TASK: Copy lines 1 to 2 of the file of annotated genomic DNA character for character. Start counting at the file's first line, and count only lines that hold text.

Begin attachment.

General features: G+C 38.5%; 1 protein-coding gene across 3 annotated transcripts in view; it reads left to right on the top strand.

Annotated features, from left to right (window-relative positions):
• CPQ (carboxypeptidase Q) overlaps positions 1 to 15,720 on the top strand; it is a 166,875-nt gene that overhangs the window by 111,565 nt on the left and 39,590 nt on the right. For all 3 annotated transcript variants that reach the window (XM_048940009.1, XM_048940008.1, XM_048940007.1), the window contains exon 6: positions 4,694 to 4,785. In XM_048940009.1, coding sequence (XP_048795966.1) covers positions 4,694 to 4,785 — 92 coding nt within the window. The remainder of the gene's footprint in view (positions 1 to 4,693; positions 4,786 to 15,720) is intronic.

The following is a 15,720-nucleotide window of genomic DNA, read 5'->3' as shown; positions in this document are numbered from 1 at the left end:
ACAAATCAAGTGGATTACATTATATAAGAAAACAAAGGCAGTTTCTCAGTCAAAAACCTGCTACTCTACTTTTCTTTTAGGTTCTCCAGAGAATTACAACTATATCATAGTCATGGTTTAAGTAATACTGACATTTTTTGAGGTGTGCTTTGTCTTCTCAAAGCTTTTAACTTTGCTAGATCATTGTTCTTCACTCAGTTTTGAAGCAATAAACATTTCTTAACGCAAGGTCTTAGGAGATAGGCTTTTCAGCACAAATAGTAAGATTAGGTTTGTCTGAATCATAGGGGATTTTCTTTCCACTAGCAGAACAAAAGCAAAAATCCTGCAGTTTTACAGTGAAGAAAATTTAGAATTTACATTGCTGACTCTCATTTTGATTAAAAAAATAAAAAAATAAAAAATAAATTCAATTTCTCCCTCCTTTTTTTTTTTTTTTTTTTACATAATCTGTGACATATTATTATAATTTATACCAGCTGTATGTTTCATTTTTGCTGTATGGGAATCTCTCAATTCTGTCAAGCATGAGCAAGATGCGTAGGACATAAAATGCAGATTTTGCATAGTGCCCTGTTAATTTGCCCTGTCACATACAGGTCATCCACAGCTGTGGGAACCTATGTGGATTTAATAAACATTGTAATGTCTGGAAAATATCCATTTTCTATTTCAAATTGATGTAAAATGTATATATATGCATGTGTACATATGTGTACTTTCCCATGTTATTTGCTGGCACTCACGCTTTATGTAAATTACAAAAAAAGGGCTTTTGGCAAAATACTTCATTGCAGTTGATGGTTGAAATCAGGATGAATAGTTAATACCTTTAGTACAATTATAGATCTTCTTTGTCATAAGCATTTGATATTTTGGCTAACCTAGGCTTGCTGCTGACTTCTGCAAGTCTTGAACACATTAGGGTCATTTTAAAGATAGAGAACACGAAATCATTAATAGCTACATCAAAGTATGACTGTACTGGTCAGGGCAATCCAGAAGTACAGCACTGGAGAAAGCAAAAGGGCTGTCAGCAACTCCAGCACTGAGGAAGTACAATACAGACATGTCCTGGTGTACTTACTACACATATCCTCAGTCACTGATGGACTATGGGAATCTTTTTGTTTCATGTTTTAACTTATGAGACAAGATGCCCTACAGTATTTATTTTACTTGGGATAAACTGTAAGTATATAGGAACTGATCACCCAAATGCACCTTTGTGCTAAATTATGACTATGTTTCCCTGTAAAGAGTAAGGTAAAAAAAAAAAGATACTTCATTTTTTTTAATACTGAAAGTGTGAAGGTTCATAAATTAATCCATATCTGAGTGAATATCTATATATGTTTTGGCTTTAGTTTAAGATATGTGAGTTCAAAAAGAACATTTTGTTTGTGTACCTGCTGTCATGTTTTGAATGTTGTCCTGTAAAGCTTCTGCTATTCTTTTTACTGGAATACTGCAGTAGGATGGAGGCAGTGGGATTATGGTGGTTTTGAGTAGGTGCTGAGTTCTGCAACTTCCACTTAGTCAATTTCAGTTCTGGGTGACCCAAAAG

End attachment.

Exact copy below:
General features: G+C 38.5%; 1 protein-coding gene across 3 annotated transcripts in view; it reads left to right on the top strand.

Annotated features, from left to right (window-relative positions):